- victims and the general public were aware of Police efforts to close down the selling of stolen property.
Internationally, property marking is seen as an important part of comprehensive market reduction strategies. Property marking schemes encourage engraving, marking or photographing items and recording the serial numbers of any property likely to be targeted. Houses containing items marked in this way may also have window stickers advertising that their property is marked.
In the household surveys in the four Police Areas, 23-36% of participants said they had marked their property and recorded serial numbers and 14-26% had photographed small items. While this indicates a modest uptake of this practice, there was no increase in the proportions engaging in this practice from 2002 to 2004.
Sherman et al. (1997) conclude that the effectiveness of property marking in reducing burglary is uncertain. A successful Welsh demonstration property marking project had a very high take-up rate and was highly publicised across the area, with window stickers displayed by most participants (Laycock 1985). An evaluation of an unsuccessful Canadian property marking programme found an increased burglary rate over the 18 months following the intervention programme (Gabor 1981-cited in Sherman et al. 1997).
Information from interviews with offenders internationally indicates that second-hand and pawnbroker outlets form only one avenue in a diverse stolen goods market which may involve a range of other businesses, drug dealers and, more informally, the social networks of the offenders (Cromwell, Olson and Avary 1991; Wright and Decker 1994; Stevenson and Forsythe 1998; Nelson, Collins and Gant 2002). Burglary offenders interviewed for this project stated they most commonly looked for items that could be sold easily and quickly, could be exchanged for drugs, or could be easily carried. Money, jewelry and electronic items were most frequently mentioned. Most offenders sold goods to 'unspecified contacts' and around one-quarter had sold to each of second-hand shops, drug dealers or friends. There was some evidence that some offenders avoided using second-hand dealers as an outlet for stolen goods. Two of the offenders interviewed had been apprehended by selling stolen goods to dealers and another was worried about this possibility.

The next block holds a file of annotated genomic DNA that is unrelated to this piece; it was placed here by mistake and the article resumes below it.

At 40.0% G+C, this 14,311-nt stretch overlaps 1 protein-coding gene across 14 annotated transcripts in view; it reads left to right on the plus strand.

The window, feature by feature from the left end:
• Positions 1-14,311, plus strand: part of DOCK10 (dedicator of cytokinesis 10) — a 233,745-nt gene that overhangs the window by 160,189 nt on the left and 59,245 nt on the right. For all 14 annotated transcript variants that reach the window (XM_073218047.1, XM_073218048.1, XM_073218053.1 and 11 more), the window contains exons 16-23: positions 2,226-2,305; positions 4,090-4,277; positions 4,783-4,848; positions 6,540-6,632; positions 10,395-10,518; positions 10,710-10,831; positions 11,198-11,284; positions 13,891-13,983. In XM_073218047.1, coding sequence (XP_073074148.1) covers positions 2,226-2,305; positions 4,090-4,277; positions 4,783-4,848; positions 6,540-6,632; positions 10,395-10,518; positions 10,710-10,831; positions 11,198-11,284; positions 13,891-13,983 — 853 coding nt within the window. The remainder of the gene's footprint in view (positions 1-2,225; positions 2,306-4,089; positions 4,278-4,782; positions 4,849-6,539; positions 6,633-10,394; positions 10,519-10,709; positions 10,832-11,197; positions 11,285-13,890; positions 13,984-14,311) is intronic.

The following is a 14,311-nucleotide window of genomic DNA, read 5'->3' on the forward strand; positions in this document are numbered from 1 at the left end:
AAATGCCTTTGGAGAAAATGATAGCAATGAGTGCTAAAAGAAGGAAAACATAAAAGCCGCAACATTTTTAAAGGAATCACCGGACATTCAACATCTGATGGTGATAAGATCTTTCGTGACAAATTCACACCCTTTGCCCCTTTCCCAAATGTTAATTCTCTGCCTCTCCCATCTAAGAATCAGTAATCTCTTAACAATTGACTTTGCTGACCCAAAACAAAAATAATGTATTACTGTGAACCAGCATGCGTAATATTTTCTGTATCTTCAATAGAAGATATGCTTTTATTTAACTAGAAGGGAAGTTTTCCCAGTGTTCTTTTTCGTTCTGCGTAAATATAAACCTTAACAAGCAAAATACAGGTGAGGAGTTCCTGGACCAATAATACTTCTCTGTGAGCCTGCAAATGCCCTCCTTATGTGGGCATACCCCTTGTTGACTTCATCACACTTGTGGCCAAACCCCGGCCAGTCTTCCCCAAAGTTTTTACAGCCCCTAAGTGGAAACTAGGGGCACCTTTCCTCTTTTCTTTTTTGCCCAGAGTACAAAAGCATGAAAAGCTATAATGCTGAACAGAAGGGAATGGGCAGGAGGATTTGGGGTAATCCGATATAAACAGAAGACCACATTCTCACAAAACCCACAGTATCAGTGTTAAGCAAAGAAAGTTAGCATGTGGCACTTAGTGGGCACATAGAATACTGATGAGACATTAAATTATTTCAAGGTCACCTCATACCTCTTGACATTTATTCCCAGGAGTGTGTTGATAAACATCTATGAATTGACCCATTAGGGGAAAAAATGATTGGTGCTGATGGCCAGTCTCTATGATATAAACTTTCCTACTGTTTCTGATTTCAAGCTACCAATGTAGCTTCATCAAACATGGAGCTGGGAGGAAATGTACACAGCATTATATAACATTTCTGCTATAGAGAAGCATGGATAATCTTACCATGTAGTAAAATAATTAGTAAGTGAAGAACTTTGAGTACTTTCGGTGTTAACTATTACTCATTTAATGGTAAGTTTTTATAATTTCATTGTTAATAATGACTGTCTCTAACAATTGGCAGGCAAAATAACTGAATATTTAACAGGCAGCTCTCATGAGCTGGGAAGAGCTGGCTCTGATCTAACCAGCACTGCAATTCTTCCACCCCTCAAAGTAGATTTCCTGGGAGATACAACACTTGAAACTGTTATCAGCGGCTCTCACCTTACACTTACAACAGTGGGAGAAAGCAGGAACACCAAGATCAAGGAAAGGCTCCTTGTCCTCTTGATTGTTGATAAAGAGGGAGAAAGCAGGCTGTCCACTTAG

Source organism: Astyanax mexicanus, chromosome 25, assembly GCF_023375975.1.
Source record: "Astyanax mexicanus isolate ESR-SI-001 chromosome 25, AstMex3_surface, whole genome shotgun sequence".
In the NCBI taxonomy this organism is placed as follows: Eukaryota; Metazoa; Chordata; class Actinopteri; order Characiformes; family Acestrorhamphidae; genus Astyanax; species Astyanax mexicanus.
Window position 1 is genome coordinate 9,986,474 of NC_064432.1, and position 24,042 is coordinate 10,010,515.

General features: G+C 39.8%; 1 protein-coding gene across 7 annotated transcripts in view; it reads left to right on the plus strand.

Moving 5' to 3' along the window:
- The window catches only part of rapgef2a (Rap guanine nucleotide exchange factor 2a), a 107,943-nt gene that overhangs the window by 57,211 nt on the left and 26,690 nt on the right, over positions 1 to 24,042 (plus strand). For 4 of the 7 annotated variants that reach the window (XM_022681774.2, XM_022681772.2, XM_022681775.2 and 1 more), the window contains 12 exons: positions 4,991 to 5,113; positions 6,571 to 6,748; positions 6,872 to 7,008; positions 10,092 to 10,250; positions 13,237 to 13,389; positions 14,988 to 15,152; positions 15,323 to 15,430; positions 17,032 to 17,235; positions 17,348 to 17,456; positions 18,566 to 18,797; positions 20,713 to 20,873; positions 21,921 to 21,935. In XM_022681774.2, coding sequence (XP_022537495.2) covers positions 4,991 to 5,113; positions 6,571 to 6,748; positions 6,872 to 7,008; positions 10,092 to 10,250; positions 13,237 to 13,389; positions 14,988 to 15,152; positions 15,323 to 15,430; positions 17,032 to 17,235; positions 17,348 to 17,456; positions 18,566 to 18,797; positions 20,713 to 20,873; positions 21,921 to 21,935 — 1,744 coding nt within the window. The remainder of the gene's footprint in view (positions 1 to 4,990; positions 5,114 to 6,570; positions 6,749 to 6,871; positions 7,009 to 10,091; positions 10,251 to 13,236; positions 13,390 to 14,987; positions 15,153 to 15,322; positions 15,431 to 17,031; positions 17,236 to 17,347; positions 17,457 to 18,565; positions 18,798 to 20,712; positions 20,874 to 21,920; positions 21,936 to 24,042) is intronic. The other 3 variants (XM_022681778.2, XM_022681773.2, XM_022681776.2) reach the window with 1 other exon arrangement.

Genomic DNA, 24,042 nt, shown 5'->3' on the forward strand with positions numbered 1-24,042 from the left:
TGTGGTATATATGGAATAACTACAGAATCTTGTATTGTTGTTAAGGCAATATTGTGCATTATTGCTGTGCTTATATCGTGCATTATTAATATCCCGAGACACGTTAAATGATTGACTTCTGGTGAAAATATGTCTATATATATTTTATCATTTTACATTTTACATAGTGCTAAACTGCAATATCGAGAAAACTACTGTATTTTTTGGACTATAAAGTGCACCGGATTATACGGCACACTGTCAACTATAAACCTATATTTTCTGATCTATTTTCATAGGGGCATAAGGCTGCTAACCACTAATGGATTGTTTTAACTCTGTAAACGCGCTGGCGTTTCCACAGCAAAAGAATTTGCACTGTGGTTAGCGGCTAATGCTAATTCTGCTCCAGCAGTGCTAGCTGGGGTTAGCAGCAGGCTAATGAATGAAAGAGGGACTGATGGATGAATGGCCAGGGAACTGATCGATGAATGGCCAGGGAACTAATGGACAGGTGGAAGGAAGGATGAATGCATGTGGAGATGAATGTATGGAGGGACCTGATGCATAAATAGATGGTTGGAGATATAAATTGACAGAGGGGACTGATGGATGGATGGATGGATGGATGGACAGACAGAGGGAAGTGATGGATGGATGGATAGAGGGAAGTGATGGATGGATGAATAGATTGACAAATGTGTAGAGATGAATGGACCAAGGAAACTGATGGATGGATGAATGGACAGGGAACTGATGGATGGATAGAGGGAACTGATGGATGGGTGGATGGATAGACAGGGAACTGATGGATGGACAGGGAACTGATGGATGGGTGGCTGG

Second-hand dealers interviewed for this research were mixed in their comments about the relationship with Police. Some were frustrated that when they did try to contact Police about suspicious people or items, they felt they were treated as criminals and their livelihood threatened, or the information was not acted upon. They rarely got feedback from Police when property was taken and almost never received restitution from the Courts. A few dealers said they had passed information to the Police hotline, resulting in the apprehension of offenders. Some were cautious in the steps they would take to detain suspects while contacting Police as they felt vulnerable to later intimidation. Some traders reported a good relationship with Police and appreciated having a direct line to known officers and receiving a speedy response.